How To Properly Groom Short-Haired Cats

Posted on June 3rd, 2017 by Mitchel McNary

Grooming short-haired cats may not be much of a tedious task to include in our regular pet care routine. But surely, you always get to think of scratches from hell when we take our cats in a bath session for example. But as we look after our cats’ welfare, grooming can mean so much to them and to their lives as they get older.

Do Cats Groom Themselves?

Cats do groom themselves for a lot of reasons. Probably, you might be seeing your cat spending the whole day sleeping, eating, and grooming herself. Grooming is an important part of a cat’s daily regimen. Cats groom themselves to cool down when temperature rises or simply to calm themselves when stressed out. Sometimes, when a cat has been from a fight, she licks and grooms her body to get rid of foreign scent and retain her natural smell.

As we all know, cats are naturally neat and clean creatures but most of the time, they like to do the cleaning all by themselves, from licking, scratching, to licking again. But it’s never wrong to take on the tasks by ourselves, especially when we think of the best for our cats. No matter how cats have been so meticulous when it comes to hygiene all by their own, they could still use a little bit of help from us.

Though it not be quite of a long hard work to groom short haired cats unlike their long haired relatives, the idea of taking these water-hating creatures is still a big thing to handle. Here are some cat grooming tips to help you do it properly and to simply let your cat fall in love with regular grooming even more:

Getting Started
If you’re taking your cat to a grooming session for the first time, don’t just snatch her out from her comfy, serene situation and force it, otherwise, you’ll end up crying for a messy altercation with your finicky cat throughout the day. There are few steps to follow when getting started, and being gentle and patient are always part of the game.

groom short-haired cat

Brushing Short-haired Cat

Brushing is the most prior step when it comes to short hair cat grooming. Brushing your cat helps her get dead hair off and sort out small fur tangles. It can also help your cat get rid of parasites like fleas and eggs sticking to her fur, especially behind the ears and neck. Brushing or combing will also feel like a massage to your cat when you do it properly and gently.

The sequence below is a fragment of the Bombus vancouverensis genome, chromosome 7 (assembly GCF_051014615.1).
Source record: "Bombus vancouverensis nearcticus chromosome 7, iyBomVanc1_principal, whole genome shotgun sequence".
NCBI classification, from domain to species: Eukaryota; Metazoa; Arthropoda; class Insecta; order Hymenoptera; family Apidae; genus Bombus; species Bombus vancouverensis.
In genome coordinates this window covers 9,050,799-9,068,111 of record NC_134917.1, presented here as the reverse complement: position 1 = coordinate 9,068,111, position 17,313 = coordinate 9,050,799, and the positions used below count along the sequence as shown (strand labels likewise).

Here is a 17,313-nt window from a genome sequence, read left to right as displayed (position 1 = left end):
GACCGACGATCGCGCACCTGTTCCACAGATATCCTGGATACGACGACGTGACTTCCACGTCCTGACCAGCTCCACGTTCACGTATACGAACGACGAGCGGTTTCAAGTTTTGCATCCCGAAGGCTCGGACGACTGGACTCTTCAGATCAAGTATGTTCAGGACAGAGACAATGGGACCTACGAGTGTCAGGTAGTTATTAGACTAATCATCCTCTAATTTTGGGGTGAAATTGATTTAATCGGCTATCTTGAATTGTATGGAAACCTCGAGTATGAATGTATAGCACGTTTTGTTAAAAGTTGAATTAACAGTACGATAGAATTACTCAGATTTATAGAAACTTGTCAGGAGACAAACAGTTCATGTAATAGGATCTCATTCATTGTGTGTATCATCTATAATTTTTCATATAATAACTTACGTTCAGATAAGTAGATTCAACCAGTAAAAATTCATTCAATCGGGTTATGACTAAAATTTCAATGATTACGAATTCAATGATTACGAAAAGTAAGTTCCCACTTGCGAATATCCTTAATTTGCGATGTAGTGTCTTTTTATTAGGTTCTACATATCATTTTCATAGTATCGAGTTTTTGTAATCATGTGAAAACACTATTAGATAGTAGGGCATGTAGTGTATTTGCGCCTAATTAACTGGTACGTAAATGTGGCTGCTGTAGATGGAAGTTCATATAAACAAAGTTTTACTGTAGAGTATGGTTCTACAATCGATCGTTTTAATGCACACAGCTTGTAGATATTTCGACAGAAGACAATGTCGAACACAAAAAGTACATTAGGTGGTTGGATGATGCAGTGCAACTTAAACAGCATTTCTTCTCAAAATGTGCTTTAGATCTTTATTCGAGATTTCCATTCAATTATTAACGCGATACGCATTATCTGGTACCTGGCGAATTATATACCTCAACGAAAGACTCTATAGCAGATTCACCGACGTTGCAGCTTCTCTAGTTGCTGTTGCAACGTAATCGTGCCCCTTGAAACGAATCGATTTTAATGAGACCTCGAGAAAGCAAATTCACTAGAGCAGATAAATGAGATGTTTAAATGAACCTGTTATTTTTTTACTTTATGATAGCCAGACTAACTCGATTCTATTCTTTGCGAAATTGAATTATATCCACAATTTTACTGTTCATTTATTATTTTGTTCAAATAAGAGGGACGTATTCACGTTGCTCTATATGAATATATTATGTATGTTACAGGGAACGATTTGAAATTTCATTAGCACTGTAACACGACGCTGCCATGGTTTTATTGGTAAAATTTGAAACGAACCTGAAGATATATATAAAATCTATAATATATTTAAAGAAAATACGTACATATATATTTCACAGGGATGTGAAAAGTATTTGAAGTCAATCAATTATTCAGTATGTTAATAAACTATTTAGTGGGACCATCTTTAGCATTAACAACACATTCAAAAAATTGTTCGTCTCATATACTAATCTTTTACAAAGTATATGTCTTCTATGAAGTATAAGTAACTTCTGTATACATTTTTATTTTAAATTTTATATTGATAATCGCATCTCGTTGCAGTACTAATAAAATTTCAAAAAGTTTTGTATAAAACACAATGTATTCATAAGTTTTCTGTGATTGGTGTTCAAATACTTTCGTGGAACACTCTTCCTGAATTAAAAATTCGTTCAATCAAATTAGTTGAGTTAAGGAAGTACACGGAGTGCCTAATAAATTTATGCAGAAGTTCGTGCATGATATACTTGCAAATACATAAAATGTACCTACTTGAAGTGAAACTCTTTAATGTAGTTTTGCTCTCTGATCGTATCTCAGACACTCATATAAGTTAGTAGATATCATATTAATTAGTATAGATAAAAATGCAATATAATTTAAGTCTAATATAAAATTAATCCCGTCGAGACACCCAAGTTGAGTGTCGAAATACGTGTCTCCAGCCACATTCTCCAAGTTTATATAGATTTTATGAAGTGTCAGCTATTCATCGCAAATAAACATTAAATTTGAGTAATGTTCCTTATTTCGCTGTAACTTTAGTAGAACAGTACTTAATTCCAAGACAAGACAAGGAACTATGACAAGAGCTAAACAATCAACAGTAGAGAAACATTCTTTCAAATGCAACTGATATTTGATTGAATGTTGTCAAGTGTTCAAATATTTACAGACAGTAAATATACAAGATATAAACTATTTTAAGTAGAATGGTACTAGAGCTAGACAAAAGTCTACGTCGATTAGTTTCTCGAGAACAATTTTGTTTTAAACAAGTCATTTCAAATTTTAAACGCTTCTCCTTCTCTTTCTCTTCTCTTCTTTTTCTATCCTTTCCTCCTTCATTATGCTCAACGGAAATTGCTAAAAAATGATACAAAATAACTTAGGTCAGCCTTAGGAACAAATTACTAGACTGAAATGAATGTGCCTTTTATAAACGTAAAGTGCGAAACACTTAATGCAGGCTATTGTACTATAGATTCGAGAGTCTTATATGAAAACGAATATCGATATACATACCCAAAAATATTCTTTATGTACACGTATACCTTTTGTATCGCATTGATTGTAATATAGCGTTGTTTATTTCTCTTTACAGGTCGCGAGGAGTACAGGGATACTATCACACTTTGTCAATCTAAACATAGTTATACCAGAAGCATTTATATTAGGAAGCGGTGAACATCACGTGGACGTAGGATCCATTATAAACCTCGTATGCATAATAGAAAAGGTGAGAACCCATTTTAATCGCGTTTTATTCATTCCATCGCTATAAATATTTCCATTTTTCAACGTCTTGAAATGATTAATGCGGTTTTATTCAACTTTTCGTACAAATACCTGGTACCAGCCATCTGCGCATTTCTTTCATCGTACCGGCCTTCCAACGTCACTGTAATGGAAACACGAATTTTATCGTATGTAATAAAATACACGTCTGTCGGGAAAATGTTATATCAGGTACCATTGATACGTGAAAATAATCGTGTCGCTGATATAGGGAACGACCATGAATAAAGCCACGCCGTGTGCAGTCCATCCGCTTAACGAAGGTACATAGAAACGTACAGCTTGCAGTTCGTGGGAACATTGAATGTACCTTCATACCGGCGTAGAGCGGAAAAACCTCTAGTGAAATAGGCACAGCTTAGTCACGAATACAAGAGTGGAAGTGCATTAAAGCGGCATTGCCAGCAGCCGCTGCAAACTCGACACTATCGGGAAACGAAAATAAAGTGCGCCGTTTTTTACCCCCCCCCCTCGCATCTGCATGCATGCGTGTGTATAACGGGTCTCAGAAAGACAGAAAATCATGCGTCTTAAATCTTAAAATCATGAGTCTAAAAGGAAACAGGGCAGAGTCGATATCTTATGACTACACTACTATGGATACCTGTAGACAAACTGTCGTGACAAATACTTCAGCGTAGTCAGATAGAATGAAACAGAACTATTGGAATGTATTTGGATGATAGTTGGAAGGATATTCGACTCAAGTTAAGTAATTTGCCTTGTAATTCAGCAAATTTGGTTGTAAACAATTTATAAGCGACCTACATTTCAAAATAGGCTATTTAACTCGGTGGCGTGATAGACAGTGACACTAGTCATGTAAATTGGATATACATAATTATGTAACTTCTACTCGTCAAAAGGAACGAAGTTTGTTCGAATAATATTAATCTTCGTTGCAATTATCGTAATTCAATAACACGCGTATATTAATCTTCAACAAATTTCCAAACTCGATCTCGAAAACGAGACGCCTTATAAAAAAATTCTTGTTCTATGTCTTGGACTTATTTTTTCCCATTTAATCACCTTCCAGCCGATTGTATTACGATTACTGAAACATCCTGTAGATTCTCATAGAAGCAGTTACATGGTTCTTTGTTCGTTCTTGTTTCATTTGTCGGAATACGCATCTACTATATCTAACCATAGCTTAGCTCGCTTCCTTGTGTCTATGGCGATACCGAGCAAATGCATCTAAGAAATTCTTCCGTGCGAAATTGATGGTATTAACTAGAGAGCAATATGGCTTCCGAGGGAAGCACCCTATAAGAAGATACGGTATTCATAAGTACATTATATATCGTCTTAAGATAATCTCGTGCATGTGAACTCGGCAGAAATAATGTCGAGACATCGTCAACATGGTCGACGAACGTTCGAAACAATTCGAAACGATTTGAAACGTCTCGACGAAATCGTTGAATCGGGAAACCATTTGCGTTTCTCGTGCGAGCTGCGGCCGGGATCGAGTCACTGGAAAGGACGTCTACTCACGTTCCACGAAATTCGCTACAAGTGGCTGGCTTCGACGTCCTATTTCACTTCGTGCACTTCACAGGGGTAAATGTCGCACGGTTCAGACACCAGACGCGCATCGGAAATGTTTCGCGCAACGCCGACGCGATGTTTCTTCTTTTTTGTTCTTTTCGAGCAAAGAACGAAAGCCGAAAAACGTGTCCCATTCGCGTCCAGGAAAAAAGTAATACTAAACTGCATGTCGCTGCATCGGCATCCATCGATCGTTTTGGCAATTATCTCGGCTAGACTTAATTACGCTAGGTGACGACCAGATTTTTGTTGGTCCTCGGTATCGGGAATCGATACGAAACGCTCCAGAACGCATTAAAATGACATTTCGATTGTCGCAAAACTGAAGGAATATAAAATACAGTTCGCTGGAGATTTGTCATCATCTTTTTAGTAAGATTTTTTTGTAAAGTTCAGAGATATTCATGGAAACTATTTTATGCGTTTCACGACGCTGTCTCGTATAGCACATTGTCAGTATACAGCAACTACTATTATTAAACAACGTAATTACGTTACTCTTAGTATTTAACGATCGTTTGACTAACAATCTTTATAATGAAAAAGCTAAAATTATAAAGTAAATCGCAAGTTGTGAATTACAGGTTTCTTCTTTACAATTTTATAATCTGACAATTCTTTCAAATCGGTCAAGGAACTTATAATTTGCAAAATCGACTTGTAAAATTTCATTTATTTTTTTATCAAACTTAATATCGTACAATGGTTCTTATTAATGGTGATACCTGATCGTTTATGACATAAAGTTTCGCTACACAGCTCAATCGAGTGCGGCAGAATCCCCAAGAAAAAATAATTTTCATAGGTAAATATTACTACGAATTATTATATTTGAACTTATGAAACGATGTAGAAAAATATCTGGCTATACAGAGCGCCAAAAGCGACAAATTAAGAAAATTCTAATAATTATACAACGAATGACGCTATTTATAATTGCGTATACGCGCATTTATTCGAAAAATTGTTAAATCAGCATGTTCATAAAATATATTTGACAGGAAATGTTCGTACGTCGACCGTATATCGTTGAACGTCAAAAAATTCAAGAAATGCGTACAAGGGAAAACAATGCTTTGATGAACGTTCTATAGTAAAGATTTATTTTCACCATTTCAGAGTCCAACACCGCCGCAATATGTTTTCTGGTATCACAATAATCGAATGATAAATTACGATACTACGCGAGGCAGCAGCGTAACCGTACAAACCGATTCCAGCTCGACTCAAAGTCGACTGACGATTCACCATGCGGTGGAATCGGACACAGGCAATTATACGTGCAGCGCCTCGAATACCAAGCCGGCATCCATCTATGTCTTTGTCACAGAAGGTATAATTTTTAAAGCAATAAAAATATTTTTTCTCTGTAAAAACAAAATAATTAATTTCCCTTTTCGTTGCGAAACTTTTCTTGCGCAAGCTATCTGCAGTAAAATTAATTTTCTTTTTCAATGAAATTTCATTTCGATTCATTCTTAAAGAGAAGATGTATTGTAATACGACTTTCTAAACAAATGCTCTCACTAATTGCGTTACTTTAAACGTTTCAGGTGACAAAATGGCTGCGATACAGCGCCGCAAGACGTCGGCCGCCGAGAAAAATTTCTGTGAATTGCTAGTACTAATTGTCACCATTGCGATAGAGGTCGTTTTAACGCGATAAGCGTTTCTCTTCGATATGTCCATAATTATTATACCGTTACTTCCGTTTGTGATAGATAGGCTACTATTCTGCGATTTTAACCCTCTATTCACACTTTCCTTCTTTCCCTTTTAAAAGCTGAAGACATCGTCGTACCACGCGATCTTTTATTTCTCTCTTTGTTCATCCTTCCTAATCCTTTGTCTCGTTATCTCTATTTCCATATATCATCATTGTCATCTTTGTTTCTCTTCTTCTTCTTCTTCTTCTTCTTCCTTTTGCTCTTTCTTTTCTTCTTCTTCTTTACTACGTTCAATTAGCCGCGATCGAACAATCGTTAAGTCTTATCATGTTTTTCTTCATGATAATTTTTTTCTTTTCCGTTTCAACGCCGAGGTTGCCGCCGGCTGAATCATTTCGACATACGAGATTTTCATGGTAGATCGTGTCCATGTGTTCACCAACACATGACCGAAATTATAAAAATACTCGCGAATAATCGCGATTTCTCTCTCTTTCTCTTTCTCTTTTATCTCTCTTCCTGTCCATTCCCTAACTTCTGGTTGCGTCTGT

• Use a Brush With Soft Bristles
    Start everything with a gentle touch. When it comes to choosing a hair brush or comb, it’s best for you to use brushes with soft bristles or a fine-toothed comb as it will help regulate your cat’s hypersensitivity while perceiving something on her body.
  • Always Follow The Grain
    When brushing your cat, always follow the hair’s direction or the “grain”. It’s also good for the hair and keep it in a neat, shine look.
  • Be Extra Careful In The Belly And Chest
    You know how sensitive a cat is in some parts of her body, most especially the belly and chest. Be gentle as you do the brushing. Also, watch for small specks as indications of fleas and ticks presence. And remove them as soon as possible.

Nail-Clipping

Nail-clipping is an entirely foreign feeling for your cat which could upset her if you do it the wrong way. To prevent unfortunate circumstances with your kitty, letting her get used to feet and paw touching session may eventually help her get along with it. Also, it’s important for you to clip stubborn nails time to time as they may get painful and may cause infections to your cat’s feet like ingrown nails.

  • Massage cat’s feet and paws on a daily basis
    If you plan to trim your cat’s nails for the first time ever, practice massaging your cat’s feet and paws on a daily basis. Cats don’t really like having someone touching their feet but as you do it in regular sessions, it will eventually let your cat perceive it as part of her usual routine that she has to take on everyday.
  • Use sharp clippers specifically designed for cats